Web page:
Genealogist uses public DNA info to help solve decades-old cold case
It all started when CeCe Moore decided to make a family tree as a wedding gift for her niece. At that point she’d had a whole career in entertainment, working as a model and television and musical theatre actress. But once she started digging into her family history, CeCe quickly realized that she couldn’t put it down.
“It just started as a hobby, but once I saw the potential of it, I kind of dropped everything else I was doing,” she said.
CeCe started a blog to share her genealogical discoveries, and soon garnered a large readership. She started getting messages from people who’d been adopted or discovered that they hadn’t been raised by their biological parents, asking for help constructing their own family trees. CeCe taught herself how to reverse engineer family trees using public DNA databases, and started working as a genetic genealogist. She and other genetic genealogists - “citizen scientists,” she calls them - developed a methodology that has since helped thousands of people with unknown parentage reunite with long lost family.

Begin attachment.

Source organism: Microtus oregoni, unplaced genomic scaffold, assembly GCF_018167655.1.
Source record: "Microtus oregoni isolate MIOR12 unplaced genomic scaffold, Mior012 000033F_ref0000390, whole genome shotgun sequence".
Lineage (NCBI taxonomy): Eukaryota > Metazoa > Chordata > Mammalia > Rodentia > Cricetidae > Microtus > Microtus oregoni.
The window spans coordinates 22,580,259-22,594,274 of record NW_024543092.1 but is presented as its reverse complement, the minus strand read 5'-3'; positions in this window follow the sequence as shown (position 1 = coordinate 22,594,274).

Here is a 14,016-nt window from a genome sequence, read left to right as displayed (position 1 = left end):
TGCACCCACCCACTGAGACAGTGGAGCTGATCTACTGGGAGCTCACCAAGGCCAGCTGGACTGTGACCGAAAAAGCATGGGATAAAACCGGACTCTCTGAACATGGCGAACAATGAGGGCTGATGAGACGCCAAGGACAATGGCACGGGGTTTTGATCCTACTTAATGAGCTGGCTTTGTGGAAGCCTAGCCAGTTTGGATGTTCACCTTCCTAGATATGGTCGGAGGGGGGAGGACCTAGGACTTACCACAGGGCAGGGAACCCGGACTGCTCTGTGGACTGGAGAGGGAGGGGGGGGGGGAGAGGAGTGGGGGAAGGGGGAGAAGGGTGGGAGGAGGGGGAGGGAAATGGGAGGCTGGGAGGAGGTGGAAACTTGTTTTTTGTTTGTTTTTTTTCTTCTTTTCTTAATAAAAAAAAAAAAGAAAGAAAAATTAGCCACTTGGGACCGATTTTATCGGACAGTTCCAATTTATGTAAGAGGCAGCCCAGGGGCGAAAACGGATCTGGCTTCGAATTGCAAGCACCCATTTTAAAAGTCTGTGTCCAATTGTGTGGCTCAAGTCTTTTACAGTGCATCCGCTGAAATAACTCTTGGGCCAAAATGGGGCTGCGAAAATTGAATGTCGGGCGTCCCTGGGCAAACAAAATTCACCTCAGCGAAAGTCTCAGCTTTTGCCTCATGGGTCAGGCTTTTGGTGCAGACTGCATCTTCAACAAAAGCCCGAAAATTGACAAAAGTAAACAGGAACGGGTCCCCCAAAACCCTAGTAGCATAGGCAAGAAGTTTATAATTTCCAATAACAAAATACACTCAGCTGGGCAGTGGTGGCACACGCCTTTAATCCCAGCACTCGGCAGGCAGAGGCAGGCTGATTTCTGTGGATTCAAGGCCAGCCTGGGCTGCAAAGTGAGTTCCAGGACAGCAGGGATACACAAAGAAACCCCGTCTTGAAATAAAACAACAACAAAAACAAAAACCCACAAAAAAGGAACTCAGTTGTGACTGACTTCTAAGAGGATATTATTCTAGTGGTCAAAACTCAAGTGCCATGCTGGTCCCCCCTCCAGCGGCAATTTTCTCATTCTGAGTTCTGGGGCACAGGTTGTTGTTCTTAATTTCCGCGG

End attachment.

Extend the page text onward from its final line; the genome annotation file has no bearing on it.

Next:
Eventually CeCe started getting contacted by members of law enforcement who wondered if the same methodology could be used to identify unknown suspects with DNA collected at crime scenes. CeCe hesitated at first, unsure how the public would react to DNA databases being used this way. But in April 2018, authorities identified and arrested the man the believe is the infamous Golden State Killer with the help of a fellow genetic genealogist. After that CeCe knew that it was time to use her knowledge to help law enforcement solve cold cases. Within a few months CeCe identified seven previously unknown suspects, including William Earl Talbott II, a perfect match for DNA found at the scene of double homicide in Snohomish county back in 1987.
Sound Effect's Gabriel Spitzer interviewed CeCe about her role in identifying murder suspects using DNA.